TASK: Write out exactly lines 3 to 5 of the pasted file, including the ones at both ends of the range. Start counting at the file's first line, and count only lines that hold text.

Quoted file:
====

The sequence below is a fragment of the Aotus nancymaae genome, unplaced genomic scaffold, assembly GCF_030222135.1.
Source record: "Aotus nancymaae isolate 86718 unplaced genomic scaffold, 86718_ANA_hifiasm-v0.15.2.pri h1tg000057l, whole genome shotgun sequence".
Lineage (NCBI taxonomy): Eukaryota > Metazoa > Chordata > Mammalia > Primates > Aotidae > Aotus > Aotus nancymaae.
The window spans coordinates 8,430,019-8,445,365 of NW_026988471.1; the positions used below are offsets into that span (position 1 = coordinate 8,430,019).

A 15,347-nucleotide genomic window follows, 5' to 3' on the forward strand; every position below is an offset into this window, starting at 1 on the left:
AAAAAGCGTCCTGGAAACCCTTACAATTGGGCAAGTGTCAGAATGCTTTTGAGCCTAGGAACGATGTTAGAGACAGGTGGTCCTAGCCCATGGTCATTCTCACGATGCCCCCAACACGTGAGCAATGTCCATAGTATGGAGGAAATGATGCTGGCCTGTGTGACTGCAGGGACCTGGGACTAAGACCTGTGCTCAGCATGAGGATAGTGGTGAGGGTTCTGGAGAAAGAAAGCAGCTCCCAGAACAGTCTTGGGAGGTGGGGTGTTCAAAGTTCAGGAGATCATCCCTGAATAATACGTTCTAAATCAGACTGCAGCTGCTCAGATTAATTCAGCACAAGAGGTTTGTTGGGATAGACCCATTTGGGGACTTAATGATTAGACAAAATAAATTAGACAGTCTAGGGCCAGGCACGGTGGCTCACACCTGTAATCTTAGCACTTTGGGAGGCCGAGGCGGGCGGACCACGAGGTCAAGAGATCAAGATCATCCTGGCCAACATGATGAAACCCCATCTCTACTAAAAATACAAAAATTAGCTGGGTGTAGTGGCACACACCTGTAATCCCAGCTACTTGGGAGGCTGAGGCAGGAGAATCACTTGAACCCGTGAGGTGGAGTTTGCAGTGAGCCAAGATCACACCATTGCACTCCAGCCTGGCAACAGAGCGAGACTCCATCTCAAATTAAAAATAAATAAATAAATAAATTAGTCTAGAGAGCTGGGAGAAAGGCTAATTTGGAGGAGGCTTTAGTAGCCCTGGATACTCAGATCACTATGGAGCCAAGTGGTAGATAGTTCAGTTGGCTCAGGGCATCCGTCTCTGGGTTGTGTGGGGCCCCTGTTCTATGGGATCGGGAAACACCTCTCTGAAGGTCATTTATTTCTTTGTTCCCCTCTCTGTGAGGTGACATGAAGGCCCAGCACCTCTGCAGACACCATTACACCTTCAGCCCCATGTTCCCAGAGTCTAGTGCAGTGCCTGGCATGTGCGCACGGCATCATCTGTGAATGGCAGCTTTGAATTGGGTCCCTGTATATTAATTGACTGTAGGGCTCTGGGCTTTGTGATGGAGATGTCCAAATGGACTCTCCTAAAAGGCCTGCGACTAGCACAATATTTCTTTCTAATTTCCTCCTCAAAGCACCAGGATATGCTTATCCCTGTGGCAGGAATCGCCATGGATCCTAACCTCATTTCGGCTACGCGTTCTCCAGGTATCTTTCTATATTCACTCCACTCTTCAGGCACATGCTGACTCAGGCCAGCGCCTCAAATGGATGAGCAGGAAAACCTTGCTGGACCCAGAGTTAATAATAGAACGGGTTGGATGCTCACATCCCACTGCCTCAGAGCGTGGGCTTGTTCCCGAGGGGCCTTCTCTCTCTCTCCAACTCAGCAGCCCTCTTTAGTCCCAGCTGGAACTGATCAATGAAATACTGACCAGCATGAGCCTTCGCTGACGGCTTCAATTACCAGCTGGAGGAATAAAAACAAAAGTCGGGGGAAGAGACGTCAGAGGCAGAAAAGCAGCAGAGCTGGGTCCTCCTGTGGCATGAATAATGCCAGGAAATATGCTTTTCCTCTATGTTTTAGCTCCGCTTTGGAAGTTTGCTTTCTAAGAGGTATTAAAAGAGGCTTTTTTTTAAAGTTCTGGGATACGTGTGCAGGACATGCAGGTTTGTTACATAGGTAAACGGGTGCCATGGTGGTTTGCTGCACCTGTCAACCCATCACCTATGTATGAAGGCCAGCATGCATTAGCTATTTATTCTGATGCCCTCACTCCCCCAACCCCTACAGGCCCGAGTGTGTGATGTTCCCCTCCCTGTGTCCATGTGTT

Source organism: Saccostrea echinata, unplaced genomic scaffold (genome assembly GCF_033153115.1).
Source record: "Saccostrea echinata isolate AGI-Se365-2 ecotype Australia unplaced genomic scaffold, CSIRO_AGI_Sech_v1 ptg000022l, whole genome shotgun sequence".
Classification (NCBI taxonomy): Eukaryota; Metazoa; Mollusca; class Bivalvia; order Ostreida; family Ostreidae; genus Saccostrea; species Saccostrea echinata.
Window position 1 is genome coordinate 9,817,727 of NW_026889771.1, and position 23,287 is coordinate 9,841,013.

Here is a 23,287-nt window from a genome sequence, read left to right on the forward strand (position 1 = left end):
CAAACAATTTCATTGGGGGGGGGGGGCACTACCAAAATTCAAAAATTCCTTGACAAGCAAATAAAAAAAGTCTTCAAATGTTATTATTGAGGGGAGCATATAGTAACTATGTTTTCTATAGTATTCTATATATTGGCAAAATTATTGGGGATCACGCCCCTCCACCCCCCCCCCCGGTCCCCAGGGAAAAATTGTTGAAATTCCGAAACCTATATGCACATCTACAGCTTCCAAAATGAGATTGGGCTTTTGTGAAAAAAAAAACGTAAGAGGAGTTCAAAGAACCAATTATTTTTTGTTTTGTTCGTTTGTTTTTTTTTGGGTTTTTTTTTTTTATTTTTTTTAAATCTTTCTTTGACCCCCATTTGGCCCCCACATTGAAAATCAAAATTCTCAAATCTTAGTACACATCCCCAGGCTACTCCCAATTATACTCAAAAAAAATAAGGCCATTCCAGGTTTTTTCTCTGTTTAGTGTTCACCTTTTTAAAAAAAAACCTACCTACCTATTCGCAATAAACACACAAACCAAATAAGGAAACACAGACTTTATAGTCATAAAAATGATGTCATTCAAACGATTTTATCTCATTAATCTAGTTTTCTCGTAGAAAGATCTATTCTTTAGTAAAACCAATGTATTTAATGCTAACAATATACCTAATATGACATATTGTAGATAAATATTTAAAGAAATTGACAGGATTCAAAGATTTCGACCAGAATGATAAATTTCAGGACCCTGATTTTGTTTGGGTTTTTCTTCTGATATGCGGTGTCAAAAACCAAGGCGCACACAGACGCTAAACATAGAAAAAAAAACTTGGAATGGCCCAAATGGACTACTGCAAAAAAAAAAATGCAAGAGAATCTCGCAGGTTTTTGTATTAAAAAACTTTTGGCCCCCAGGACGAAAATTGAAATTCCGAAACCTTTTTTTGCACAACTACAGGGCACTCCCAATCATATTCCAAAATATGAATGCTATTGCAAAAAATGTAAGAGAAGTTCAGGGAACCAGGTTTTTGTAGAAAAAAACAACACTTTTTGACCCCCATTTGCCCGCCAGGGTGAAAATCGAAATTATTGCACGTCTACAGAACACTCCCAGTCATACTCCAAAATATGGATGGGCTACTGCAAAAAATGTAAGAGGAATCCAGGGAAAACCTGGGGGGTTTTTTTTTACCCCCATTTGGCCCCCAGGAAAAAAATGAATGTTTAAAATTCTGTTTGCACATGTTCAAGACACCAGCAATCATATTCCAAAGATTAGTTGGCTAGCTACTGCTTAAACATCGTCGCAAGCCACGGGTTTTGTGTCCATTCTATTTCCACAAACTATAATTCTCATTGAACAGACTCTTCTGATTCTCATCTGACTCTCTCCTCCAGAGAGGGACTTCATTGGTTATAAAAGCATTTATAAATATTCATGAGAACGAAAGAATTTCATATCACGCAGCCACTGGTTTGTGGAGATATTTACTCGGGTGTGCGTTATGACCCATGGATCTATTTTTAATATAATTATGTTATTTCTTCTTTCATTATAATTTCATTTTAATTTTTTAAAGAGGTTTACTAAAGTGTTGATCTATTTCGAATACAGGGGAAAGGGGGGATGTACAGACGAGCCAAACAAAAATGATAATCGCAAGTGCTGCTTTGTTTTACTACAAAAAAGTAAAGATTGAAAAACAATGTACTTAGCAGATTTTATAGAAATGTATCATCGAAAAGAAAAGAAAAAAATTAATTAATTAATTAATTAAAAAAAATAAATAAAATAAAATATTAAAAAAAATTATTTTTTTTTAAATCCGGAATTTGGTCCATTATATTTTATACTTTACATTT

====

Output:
Lineage (NCBI taxonomy): Eukaryota > Metazoa > Chordata > Mammalia > Primates > Aotidae > Aotus > Aotus nancymaae.
The window spans coordinates 8,430,019-8,445,365 of NW_026988471.1; the positions used below are offsets into that span (position 1 = coordinate 8,430,019).

A 15,347-nucleotide genomic window follows, 5' to 3' on the forward strand; every position below is an offset into this window, starting at 1 on the left: